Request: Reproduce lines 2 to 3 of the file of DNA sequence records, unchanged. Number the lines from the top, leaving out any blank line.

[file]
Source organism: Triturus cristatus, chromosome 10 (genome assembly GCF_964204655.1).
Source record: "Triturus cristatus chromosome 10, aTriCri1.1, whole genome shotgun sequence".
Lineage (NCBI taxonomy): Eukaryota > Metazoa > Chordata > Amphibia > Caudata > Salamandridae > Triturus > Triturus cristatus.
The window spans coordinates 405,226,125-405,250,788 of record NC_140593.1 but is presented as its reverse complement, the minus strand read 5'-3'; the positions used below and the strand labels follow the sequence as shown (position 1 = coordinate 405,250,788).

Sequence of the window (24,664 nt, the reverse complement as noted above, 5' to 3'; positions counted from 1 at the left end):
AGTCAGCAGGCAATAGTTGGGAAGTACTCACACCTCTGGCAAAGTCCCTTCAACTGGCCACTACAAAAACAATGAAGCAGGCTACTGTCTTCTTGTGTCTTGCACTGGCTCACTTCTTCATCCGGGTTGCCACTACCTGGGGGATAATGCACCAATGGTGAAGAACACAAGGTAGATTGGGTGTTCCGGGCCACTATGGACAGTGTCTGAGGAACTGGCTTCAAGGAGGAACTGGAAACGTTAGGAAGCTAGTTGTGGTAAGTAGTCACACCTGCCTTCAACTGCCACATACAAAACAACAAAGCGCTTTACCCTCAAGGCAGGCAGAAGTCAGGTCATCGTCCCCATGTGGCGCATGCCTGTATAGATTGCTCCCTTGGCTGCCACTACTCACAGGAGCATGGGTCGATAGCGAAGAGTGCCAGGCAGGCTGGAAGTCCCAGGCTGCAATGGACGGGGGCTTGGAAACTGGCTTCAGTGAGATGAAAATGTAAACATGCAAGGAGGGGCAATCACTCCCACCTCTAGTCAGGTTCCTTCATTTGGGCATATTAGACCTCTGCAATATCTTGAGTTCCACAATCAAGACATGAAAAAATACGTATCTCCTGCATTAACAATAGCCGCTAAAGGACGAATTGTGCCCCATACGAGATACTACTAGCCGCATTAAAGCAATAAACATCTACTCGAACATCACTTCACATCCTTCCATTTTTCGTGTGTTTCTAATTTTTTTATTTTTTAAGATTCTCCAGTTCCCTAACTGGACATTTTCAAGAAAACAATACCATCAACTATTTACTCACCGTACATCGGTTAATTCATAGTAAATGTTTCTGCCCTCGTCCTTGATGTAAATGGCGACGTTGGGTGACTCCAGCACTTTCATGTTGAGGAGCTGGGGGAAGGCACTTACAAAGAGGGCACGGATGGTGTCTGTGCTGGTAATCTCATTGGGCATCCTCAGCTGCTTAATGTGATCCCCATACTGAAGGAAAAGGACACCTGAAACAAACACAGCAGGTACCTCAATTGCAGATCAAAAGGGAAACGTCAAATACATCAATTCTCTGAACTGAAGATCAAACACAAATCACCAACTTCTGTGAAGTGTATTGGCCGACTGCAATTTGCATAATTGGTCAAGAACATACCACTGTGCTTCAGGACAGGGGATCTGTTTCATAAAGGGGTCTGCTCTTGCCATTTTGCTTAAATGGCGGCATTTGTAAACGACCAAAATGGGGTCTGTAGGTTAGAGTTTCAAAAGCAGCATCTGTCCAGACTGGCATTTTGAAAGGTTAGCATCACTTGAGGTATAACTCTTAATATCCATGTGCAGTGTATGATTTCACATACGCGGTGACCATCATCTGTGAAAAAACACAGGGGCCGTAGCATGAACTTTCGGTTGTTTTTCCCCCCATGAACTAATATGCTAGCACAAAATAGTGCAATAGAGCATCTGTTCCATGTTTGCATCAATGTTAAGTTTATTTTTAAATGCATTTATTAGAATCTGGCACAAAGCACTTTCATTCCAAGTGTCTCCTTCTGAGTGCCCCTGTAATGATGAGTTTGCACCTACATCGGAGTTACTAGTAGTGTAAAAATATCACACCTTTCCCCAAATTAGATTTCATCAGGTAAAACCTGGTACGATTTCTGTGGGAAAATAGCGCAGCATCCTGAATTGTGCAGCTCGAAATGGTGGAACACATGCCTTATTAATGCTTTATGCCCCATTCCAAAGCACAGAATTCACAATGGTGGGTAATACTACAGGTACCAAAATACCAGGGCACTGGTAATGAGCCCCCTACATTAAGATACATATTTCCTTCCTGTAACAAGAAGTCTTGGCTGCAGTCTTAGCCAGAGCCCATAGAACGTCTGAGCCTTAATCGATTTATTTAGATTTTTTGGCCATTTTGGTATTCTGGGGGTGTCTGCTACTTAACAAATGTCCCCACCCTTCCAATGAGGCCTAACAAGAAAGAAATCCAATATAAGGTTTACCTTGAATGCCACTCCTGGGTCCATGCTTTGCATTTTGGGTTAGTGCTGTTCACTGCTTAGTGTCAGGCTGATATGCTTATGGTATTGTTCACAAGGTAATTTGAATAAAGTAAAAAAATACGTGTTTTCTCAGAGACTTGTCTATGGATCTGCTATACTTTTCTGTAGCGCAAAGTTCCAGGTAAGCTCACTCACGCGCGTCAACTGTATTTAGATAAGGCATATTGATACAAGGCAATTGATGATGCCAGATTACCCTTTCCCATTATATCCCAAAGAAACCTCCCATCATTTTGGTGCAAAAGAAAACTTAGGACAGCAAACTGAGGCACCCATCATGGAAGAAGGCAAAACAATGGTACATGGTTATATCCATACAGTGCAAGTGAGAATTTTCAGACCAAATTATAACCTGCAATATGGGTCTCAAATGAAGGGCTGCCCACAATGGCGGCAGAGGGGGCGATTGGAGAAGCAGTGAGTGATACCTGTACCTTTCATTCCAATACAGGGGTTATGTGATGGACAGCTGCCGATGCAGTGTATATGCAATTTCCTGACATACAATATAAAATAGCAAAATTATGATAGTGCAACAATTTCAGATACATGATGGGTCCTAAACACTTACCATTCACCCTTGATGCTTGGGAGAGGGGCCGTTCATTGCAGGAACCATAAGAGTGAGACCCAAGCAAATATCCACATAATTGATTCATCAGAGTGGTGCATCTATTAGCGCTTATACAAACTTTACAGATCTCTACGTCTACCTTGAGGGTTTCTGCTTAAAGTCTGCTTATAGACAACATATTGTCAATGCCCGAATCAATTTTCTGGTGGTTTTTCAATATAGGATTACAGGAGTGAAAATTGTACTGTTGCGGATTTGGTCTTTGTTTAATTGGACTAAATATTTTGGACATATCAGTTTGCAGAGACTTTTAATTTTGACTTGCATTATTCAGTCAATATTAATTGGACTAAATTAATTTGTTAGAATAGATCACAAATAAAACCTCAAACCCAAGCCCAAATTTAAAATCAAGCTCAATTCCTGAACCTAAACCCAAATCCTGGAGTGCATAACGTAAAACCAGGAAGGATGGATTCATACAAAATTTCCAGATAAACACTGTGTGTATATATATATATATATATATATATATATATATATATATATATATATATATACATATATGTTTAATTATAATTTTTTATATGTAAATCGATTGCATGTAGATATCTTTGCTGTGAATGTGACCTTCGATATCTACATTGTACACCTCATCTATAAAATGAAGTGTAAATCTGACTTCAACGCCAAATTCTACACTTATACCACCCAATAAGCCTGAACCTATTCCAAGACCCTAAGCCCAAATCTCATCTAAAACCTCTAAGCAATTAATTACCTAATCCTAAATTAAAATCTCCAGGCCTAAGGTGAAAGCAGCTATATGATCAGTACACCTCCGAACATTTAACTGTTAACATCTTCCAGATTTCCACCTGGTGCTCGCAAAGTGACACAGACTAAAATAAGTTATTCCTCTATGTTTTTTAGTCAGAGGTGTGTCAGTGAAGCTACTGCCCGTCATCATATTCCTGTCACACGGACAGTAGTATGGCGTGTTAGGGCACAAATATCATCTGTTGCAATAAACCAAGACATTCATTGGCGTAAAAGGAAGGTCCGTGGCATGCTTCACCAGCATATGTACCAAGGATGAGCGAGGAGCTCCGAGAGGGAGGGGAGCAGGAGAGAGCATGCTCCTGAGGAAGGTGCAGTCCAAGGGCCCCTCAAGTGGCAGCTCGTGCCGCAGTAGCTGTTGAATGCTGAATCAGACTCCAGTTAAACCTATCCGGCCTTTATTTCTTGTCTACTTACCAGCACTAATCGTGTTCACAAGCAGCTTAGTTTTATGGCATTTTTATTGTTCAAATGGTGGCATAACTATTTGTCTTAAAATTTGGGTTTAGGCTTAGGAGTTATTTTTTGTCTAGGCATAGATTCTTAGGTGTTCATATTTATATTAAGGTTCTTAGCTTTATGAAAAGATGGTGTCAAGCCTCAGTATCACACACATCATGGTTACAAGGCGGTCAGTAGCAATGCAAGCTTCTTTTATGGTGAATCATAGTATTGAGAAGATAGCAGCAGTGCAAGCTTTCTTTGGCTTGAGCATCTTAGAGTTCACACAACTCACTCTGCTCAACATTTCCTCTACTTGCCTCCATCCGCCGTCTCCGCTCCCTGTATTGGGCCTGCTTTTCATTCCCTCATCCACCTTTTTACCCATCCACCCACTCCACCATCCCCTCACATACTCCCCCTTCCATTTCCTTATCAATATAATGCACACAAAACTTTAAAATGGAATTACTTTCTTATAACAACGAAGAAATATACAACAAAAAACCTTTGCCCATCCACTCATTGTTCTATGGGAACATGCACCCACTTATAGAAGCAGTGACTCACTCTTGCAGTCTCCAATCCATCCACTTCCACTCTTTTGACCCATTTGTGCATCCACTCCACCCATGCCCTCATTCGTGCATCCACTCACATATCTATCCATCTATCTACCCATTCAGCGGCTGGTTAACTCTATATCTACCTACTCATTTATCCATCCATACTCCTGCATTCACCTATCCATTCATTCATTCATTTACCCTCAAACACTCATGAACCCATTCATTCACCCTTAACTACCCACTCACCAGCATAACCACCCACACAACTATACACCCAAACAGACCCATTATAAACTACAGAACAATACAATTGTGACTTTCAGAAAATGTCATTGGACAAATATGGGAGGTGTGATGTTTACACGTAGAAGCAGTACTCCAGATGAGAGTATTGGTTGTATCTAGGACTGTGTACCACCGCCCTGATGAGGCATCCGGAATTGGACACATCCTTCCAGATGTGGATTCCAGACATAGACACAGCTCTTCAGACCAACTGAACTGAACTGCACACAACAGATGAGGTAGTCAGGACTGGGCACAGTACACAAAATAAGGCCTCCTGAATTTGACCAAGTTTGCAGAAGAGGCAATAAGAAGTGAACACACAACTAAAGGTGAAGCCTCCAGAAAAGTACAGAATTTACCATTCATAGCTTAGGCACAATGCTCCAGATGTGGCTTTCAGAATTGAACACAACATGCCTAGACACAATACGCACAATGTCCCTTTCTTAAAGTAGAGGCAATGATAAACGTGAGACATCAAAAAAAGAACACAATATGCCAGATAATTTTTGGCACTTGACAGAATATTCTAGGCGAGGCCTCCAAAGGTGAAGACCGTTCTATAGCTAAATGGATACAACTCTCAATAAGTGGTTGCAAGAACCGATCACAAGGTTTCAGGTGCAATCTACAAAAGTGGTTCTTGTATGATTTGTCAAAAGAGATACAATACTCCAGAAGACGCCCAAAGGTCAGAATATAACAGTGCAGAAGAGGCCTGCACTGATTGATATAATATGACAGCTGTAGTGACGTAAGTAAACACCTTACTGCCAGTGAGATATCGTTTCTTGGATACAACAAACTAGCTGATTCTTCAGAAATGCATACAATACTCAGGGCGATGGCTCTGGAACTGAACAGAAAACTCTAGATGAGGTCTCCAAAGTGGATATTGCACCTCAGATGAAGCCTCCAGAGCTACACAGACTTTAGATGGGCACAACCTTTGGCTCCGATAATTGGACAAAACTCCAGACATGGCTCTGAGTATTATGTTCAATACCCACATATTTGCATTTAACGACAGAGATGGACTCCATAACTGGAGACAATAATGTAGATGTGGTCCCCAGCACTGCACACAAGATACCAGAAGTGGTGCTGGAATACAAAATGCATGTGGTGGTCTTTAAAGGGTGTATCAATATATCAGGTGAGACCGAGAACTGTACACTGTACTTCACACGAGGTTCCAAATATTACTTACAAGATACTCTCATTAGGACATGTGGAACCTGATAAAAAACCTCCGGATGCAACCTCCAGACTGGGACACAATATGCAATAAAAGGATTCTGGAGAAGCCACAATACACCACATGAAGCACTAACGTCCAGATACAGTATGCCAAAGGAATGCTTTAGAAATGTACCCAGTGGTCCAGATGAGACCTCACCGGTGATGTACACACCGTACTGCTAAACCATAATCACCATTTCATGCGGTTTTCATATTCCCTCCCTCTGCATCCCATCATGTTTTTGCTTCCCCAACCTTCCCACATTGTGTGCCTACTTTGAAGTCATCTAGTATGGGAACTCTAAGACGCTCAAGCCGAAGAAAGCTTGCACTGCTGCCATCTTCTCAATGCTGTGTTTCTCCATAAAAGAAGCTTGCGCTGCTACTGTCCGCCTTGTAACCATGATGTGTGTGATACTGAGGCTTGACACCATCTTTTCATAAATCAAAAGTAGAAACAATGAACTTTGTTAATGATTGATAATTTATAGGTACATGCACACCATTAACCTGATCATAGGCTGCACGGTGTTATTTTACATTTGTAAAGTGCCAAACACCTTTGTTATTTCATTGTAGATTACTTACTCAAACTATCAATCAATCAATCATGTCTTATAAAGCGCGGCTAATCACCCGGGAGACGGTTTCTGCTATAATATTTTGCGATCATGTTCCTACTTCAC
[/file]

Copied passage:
Source record: "Triturus cristatus chromosome 10, aTriCri1.1, whole genome shotgun sequence".
Lineage (NCBI taxonomy): Eukaryota > Metazoa > Chordata > Amphibia > Caudata > Salamandridae > Triturus > Triturus cristatus.